Drug with Unique Mechanism of Action Shows Promise in Treating AIDS
This report was reviewed for medical and scientific accuracy by G. Sonia Nagy, MD , Assistant Professor of Medicine, Division of Infectious Diseases, Emory University School of Medicine, Atlanta, Georgia .
At the 8th Annual Retrovirus Conference held recently, researchers reported encouraging results in early studies of an entirely new class of anti-HIV drug called fusion inhibitors. If these promising results hold up in subsequent studies, patients and physicians will have a new weapon for the treatment of HIV infection. Fusion inhibitors are different from currently available anti-HIV drugs. These new agents are the first drugs that can block the HIV virus from entering or fusing with host cells. Fusion inhibitors belong to a broader category of new drugs called entry inhibitors, of which there are three types: fusion inhibitors, attachment inhibitors, and co-receptor inhibitors. Of these three types of entry inhibitors, fusion inhibitors are the furthest along in development.
Two fusion inhibitors currently in clinical trials are T-20 and T-1249. T-20 is closest to being approved by the FDA. Both entry inhibitors are being developed in collaboration with Trimeris, Inc. and Hoffman La Roche.
Studies of T-20
The promising results of studies so far have raised optimism that fusion inhibitors may offer a new strategy for combating HIV. Ralph DiMasi, MD, Director of Biometrics at Trimeris, commented on results of the first trial that evaluated the addition of T-20 to a standard antiretroviral regimen. He said that in 71 patients who had been exposed to prior HIV therapy with nucleoside reverse transcriptase inhibitors and at least one protease inhibitor, T-20 showed an additive effect to that of a background regimen of abacavir (Ziagen™), amprenavir (Agenerase™), low-dose ritonavir (Norvir®), and efavirenz (Sustiva™). In addition to being effective, the regimen was well tolerated. This bodes well for a positive outcome in two Phase III clinical trials of T-20 being conducted by Trimeris, which include patients more heavily exposed to prior antiretroviral treatment, he commented.
More than a year ago, Dr. DiMasi presented 16-week data from the ongoing study in which three different doses of T-20 were compared. The highest dose (100 mg), given by subcutaneous injection twice daily, had the greatest effect on viral load. Thirty-two week data from the same study, presented more recently, showed that T-20 continues to exert an additive effect to background anti-HIV therapy in suppressing viral load and also shows that T-20 achieved a substantial increase in CD4 cell count (a marker of cellular immunity).
Because results of this trial were so impressive, and because T-20 was well tolerated, Trimeris decided to allow these 71 patients to continue using T-20 beyond the 48-week trial.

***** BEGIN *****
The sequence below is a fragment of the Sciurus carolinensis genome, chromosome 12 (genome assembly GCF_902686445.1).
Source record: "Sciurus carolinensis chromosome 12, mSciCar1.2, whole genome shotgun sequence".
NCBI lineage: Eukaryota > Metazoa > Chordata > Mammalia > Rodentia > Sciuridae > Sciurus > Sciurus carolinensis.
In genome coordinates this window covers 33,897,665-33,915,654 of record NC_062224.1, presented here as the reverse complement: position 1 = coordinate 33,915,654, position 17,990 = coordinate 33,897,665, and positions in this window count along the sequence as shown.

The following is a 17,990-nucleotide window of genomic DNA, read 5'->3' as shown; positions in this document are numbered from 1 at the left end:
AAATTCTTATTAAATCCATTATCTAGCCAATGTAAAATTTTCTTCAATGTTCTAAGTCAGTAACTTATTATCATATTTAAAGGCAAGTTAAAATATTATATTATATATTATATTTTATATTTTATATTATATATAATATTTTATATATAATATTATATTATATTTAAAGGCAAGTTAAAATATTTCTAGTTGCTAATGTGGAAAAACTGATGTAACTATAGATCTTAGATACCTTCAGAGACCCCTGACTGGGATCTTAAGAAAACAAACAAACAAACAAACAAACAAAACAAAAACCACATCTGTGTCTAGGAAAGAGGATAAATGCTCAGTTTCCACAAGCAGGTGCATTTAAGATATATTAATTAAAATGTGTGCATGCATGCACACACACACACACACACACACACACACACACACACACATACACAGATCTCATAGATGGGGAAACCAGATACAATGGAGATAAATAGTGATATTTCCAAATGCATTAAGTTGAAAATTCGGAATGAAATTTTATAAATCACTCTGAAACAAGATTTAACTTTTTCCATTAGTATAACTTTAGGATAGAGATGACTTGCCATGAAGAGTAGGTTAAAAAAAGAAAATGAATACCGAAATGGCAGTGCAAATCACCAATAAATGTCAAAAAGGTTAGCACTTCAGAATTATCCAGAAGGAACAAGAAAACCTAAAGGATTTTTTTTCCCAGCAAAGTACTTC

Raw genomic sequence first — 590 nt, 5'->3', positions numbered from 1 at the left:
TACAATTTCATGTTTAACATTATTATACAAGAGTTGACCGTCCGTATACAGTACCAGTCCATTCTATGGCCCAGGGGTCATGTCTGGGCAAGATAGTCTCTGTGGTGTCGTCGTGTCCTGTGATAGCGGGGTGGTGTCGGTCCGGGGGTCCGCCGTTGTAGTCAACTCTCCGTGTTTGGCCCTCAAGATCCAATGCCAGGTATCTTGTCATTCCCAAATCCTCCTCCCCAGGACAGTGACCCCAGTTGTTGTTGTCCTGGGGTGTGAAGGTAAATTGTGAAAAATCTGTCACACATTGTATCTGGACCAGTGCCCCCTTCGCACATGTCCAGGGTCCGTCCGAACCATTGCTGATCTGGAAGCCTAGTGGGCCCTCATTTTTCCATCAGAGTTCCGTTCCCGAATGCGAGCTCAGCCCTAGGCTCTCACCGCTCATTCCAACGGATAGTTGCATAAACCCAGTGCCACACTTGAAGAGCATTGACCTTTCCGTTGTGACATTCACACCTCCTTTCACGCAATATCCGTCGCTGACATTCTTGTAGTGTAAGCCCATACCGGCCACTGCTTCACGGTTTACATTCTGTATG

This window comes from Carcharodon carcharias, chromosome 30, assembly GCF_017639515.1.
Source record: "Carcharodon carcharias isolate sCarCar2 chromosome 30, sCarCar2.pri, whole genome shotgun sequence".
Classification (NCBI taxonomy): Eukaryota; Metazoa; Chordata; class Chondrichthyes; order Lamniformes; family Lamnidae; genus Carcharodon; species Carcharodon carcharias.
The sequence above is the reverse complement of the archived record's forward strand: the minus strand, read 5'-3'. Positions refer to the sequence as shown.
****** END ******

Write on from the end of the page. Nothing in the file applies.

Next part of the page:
Studies in Children
Studies are also being conducted in children with HIV infection. In one such study, children aged 3 to 12 years were given T-20 for up to 12 weeks, and the drug caused rapid suppression of HIV levels. The company plans to continue to test the drug in children and hopes to gain FDA approval for both adult and pediatric use.
Most of the side effects associated with T-20 in clinical trials were mild and moderate. The most frequent side effects reported were injection site reaction, headache, nausea, fever, increased energy levels, asthenia, diarrhea, and dizziness. However, besides injection site reaction, it has not been proved that such effects are caused by the treatment.
Additional Phase II and III studies of T-20 are planned. Because T-20 has a unique target among anti-HIV drugs, it is not expected that this drug will have cross-resistance with older drugs like protease inhibitors (PIs), nucleoside reverse transcriptase inhibitors (NRTIs), and non-nucleoside reverse transcriptase inhibitors (NNRTIs).
New agents such as T-20 and T-1249 are especially important for patients with advanced disease who have failed on treatment with currently available anti-HIV drugs. According to David Ho, MD, Director, Aaron Diamond Center for AIDS Research, New York City, developing drugs that attack the virus in new ways is a pressing need. "As many as 40% of HIV/AIDS patients have failed multiple treatment regimens or have developed resistance to existing options. While AIDS-related deaths have declined nationwide, the number of people living with HIV continues to grow. Fusion inhibitors may very well be the first new class of anti-HIV drugs since the introduction of protease inhibitors in 1995," he said.
T-1249, another fusion inhibitor developed by the same companies, is also in clinical trials, but less information is available. Preliminary studies suggest that T- 1249 is effective against T-20 resistant strains of HIV. In addition, the dosing may be qd as opposed to bid. Based on preliminary data, T-1249 is 2 to 100 times more active in vitro than T-20 and is currently in Phase I/II clinical trials.
Both T-20 and T-1249 have been designated as fast-track agents by the FDA for treatment of persons with HIV infection. This designation guarantees that studies of these drugs will be expedited. This means that if results are positive, they will receive FDA approval faster than most drugs.